“Shapes & Patterns: In the Natural World”

Keep it simple.  Sometimes I plan and plan a lesson and I think it will be the best thing ever and then it just bombs.  I know I am not the only one that has had this experience and on the flip side some of my most successful lessons have been ones that I came up with in the car on my way to work and decided I had to try it that day even if I would have to eat lunch standing up while getting everything ready, I had to try it right away.

Teaching for me is sometimes an experiment one book that has led me in a new and exciting direction is Shapes & Patterns: In the Natural World from the “eye like” series published by PlayBac.  This book is full of wonderful photographs and another book that combines shapes and lines.  The first line states, “Every shape and every pattern can be found in nature!”  This book finds similar shapes and patterns and groups them together.  A snake that has similar markings to a giraffe, an animal called pangolin that looks just like a big pinecone.  Students are almost as excited, as I am to compare the different things that are found in nature.  We want to figure out why things look they way they do and together we can discuss and experiment with how to solve problems and make discoveries by combining visual art and science.   Students are curious, they ask questions and problem solve through the simple act of looking at interesting photographs.  Some of the things on the pages the students are familiar with and other things they have never seen before but because they are next to each other they can compare and contrast and quickly be comfortable with everything they are looking at.  It makes me realize that if you break thinks down look at them in the simplest way then anyone can understand them even as they become more complex because you have taken many small step to reach a greater goal.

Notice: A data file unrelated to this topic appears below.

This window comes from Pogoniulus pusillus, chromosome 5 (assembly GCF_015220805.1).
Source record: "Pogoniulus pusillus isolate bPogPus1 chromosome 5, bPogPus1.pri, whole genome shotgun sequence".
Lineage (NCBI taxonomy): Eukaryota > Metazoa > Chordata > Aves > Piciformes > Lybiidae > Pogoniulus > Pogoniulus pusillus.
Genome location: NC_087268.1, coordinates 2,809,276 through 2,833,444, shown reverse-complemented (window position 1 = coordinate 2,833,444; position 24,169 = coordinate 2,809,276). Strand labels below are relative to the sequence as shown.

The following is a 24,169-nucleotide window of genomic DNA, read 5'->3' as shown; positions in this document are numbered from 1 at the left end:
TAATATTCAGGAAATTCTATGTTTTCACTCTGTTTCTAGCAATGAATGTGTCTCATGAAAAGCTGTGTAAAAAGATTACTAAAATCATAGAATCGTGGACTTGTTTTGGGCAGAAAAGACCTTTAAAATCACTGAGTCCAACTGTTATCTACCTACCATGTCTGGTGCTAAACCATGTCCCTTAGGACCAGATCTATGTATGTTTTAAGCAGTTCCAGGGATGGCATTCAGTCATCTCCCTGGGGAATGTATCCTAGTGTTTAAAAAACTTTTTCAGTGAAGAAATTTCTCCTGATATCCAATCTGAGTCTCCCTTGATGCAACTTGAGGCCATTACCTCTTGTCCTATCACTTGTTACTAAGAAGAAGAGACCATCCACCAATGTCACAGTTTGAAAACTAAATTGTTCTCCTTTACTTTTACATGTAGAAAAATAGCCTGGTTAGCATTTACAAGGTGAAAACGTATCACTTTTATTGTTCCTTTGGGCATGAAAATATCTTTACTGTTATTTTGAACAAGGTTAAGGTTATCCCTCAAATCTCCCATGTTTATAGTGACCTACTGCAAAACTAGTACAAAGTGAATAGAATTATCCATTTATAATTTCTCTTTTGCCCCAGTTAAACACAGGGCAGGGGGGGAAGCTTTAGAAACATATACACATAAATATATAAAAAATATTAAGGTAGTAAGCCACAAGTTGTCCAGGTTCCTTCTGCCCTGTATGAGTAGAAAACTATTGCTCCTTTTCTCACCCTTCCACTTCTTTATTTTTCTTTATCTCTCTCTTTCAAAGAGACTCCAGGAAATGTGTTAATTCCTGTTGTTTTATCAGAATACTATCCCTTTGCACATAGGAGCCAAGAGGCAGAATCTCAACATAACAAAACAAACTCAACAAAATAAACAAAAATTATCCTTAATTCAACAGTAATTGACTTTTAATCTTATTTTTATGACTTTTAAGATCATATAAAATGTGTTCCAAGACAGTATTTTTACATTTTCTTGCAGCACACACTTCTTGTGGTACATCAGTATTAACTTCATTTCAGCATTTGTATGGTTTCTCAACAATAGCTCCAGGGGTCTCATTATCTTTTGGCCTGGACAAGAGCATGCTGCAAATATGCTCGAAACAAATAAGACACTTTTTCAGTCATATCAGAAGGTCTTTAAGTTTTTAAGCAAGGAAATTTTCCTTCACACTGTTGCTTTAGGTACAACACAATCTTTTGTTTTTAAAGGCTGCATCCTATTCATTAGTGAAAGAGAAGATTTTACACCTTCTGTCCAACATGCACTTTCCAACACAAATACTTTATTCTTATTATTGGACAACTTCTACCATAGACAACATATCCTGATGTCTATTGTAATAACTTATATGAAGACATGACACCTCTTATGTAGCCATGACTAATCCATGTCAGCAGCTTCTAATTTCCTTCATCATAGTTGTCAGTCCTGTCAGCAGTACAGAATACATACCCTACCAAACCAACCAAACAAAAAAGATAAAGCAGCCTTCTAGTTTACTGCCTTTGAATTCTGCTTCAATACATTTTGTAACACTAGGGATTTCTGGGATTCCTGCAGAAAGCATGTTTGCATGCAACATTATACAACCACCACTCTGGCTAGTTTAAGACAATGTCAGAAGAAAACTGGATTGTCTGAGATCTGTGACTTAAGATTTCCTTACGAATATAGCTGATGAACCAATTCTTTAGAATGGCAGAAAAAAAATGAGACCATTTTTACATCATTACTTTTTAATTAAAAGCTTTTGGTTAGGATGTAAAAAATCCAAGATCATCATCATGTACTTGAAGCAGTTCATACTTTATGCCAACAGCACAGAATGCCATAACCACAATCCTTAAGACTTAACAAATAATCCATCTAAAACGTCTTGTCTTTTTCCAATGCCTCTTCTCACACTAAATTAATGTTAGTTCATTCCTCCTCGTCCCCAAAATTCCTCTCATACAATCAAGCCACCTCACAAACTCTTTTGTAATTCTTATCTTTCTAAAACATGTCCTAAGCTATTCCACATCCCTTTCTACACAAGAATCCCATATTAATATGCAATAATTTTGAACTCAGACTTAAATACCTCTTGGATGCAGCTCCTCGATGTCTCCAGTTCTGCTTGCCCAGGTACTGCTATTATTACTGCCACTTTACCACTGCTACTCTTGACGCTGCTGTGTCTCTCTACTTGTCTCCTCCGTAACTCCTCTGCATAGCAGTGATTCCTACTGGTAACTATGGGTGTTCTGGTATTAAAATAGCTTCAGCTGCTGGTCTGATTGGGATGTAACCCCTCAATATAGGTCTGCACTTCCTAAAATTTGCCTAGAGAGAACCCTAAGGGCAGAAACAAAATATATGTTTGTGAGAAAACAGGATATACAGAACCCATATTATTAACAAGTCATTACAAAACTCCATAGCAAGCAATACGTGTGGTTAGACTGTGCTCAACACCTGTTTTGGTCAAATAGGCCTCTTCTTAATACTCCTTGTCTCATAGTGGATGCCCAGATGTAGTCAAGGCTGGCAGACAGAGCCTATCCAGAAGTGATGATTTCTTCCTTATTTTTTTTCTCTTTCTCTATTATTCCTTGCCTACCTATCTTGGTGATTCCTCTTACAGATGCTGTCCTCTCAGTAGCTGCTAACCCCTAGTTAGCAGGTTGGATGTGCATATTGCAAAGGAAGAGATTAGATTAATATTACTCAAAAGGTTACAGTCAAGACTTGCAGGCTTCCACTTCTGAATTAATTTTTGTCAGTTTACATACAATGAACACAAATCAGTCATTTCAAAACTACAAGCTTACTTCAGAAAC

I pick and choose maybe only looking at one page for a class comparing the snowflake to the other star shapes on the page.  Talking about different types of stars.  Counting how many points all the different stars have.  Then cutting snowflakes, comparing each other’s and counting the shapes and points of everyone’s snowflakes.  Each student’s snowflake is different just like really snowflakes.

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